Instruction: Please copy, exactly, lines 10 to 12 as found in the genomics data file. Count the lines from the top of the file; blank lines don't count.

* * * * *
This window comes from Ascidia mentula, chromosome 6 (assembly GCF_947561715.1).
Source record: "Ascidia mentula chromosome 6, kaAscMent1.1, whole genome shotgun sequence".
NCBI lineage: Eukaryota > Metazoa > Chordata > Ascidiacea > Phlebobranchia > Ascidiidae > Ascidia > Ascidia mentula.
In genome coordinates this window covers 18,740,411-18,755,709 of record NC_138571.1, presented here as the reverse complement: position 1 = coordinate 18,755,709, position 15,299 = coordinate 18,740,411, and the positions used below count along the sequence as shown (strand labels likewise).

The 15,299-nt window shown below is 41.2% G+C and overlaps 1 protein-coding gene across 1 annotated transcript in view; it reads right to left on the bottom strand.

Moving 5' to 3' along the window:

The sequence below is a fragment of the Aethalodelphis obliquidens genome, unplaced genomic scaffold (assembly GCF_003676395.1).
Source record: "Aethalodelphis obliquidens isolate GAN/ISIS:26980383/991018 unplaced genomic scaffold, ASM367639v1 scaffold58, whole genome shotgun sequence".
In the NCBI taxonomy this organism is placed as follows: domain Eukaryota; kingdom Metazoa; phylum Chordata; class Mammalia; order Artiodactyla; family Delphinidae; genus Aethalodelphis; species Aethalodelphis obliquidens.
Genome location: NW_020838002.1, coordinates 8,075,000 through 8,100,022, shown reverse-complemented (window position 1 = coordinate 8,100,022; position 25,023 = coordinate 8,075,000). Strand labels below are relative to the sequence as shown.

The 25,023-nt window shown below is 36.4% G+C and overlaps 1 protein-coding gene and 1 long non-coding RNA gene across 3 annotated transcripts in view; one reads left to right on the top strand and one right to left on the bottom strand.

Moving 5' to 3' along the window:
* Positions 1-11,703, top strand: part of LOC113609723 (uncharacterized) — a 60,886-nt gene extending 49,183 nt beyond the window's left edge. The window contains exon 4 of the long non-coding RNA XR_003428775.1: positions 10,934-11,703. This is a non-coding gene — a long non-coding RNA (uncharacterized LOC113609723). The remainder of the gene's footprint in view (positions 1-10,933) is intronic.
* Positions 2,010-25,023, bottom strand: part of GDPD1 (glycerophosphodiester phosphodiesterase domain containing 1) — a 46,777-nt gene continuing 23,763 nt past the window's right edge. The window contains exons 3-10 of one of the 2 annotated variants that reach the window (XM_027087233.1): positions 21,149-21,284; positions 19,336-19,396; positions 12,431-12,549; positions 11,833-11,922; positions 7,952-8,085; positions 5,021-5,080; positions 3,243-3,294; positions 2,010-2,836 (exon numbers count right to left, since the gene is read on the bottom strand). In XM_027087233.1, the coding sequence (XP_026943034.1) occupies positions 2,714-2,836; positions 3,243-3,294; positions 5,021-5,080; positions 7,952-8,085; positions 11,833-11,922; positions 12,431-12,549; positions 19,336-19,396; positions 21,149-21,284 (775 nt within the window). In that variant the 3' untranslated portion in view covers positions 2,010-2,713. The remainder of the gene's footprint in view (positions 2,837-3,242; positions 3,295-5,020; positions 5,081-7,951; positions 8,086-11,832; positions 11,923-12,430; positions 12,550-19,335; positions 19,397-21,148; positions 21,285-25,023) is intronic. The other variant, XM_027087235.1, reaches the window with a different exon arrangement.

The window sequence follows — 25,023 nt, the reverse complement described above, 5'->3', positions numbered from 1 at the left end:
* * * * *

Genome location: NW_020838002.1, coordinates 8,075,000 through 8,100,022, shown reverse-complemented (window position 1 = coordinate 8,100,022; position 25,023 = coordinate 8,075,000). Strand labels below are relative to the sequence as shown.

The 25,023-nt window shown below is 36.4% G+C and overlaps 1 protein-coding gene and 1 long non-coding RNA gene across 3 annotated transcripts in view; one reads left to right on the top strand and one right to left on the bottom strand.

Moving 5' to 3' along the window: